Friday, May 13, 2011
Pearce Hansen's Street Raised Re-released
So the word is your novel Street Raised is being re-released. How did this come about?
When STREET RAISED first came out, there was a lot of buzz. It was blurbed by Joe Lansdale, Ken Bruen, Jason Starr and a bunch of other people I really respect. It was reviewed in magazines, newspapers including a nice review by Eddie Muller in the SF Chronicle, TV & radio interviews, online crime fiction sites – the list of reviews & blurbs prints out to six pages long. Jess Mowry, Andrew Vachss, James Frey – all of them said they liked it. It had the brilliant Mark McKenna cover that riveted everyone who saw it (and is being reprised for this re-release). It had a Borders book signing. It was even in submission for the 2006 Edgar for Best First Novel, with a strong chance to at least be nominated, maybe even win.
But then, due to a perfect storm of glitches, STREET RAISED fell through the cracks. This re-release is me getting back in the ring to take another swing, and see if things don’t turn out better this time.
How would you best describe Street Raised?
I think the jacket pitch I wrote for STREET RAISED’s initial release still sums it up best:
"When Speedy raises from prison, he hitchhikes home to Oakland only to find his brother Little Willy a homeless crack head and his best friend Fat Bob bouncing in San Francisco's underground hardcore clubs. When two of their childhood homeboys get wrapped in chains by Mexican slangers and thrown in the American River alive, our heroes somehow get it together enough to plot revenge."
"Sure, it maybe takes the edge off Speedy's game a little when he starts playing house with beautiful phone psychic Carmel, and it complicates things a bit more when Louis, the same cop who put him in prison, starts dogging their steps like an unwelcome relative. But when a racist coven of skinz comes howling for Speedy & Carmel's blood, and a serial killer with a monster in his head decides Speedy is the answer to all his unholy prayers, things get really interesting . . ."
Where did you get your idea for this book? And would you say it's autobiographical to a degree?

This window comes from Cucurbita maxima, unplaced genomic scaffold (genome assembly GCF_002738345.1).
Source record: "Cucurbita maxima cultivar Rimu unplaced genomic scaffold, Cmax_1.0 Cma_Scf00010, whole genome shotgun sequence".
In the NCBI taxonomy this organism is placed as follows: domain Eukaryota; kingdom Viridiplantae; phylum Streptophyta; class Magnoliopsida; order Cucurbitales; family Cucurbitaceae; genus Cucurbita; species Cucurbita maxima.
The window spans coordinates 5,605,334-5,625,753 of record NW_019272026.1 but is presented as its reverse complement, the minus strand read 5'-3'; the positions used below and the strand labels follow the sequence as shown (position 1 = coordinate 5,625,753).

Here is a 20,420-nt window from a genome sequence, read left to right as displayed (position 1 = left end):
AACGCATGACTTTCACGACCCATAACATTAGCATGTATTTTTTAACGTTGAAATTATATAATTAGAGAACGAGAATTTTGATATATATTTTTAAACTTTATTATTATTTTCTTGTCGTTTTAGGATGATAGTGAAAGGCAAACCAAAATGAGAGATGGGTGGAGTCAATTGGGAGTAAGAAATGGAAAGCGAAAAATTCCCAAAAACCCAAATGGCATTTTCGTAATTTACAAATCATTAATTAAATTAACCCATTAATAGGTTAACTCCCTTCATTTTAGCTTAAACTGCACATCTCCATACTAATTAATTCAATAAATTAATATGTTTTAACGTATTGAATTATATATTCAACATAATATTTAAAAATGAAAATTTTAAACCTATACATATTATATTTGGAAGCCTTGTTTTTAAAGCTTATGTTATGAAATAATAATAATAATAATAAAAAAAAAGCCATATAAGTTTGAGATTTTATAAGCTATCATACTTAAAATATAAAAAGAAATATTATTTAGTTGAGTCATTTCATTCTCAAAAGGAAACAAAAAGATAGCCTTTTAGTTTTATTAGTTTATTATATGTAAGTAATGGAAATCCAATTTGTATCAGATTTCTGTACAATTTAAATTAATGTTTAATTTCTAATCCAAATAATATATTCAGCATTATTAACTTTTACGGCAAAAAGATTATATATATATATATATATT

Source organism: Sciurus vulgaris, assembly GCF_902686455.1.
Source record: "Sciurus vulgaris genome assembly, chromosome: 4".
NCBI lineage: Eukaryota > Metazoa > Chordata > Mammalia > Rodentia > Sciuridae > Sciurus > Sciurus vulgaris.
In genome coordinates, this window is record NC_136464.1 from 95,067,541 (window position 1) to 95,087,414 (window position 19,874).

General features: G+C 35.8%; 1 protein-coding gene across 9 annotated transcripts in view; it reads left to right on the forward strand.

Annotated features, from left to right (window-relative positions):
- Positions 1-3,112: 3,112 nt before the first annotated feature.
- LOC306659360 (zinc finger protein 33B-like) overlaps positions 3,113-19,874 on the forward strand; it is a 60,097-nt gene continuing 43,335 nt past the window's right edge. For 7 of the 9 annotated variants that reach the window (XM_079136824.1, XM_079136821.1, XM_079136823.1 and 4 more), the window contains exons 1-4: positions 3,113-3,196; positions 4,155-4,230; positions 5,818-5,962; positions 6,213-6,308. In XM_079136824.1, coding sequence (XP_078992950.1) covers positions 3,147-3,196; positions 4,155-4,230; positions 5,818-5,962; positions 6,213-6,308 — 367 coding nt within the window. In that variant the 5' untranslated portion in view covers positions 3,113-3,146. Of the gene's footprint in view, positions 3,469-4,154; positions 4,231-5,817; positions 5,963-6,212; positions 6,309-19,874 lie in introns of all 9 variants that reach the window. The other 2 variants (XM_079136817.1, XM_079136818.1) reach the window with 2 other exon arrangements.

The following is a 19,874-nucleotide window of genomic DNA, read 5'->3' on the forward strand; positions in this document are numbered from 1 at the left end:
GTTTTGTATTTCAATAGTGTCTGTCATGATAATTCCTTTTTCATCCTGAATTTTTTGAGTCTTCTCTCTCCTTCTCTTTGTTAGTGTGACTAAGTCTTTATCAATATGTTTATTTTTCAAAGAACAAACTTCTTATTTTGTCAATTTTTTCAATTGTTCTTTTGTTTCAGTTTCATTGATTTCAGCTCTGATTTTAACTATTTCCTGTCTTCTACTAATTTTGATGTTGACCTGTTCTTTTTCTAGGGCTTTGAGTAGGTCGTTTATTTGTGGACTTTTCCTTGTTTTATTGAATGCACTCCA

While based on an actual milieu (Oakland in the 80s, then Murder Capital of the USA) and inspired by events from my youth, it is fiction. It initially arose as a series of cathartic writings that gelled into a crime novel when I opted to shoe horn reality into the template structure and story arc of a novel.
Again, this is not a memoir – but it’s as close to a guided tour of the underbelly of 80s East Bay as an outsider is ever likely to get. With all these disclaimers, I must confess that it’s very autobiographical.
Can you tell us about your early years growing up in San Francisco?
I was born a handful of blocks from Haight-Ashbury. My aunt was in with the Beats, the Old Spaghetti Factory crowd – I remember lots of wild parties as a child, all the big name writers were there. Dad moved us around a lot, pretty much all over the East Bay, often to ethnic neighborhoods where we were the only whites – I remember seeing my first knifing on A Street in Hayward when I was four or five. Dad ultimately achieved whitebread living for us: house, lawn, barbecue and the American Dream in Caucasian neighborhoods – but it was a façade; it sure in hell wasn’t Leave It To Beaver.
Runaway jaunts; dropping out of school after being put in Special Ed as mentally subnormal; drinking at an early age; staying out all night doing drugs, crime and violence; running the streets of Oakland, Alameda and Berkeley with my other feral little hellion friends – most of whom are dead now, or in prison, or in and out of mental institutions, or ‘whereabouts unknown.’ Ultimately for me, addiction, homelessness, arrests, jail. Don’t do drugs, kids – the streets are a dead end, and the Life is a bitch.
What helped you get through those years?
Reading, books, and Moe Moskowitz.
When I was reading, people left me alone and that suited me just fine. I guess I morphed into a closet classicist I hot-boxed books so hard. Dostoevsky and Highsmith and Joyce, Dickens and the Viking Sagas and Virginia Woolf. Poetry, too: Plath and Robinson Jeffers. And yes, of course, the pulps: Jack Vance, H. P. Lovecraft, Mickey Spillane and Richard Stark.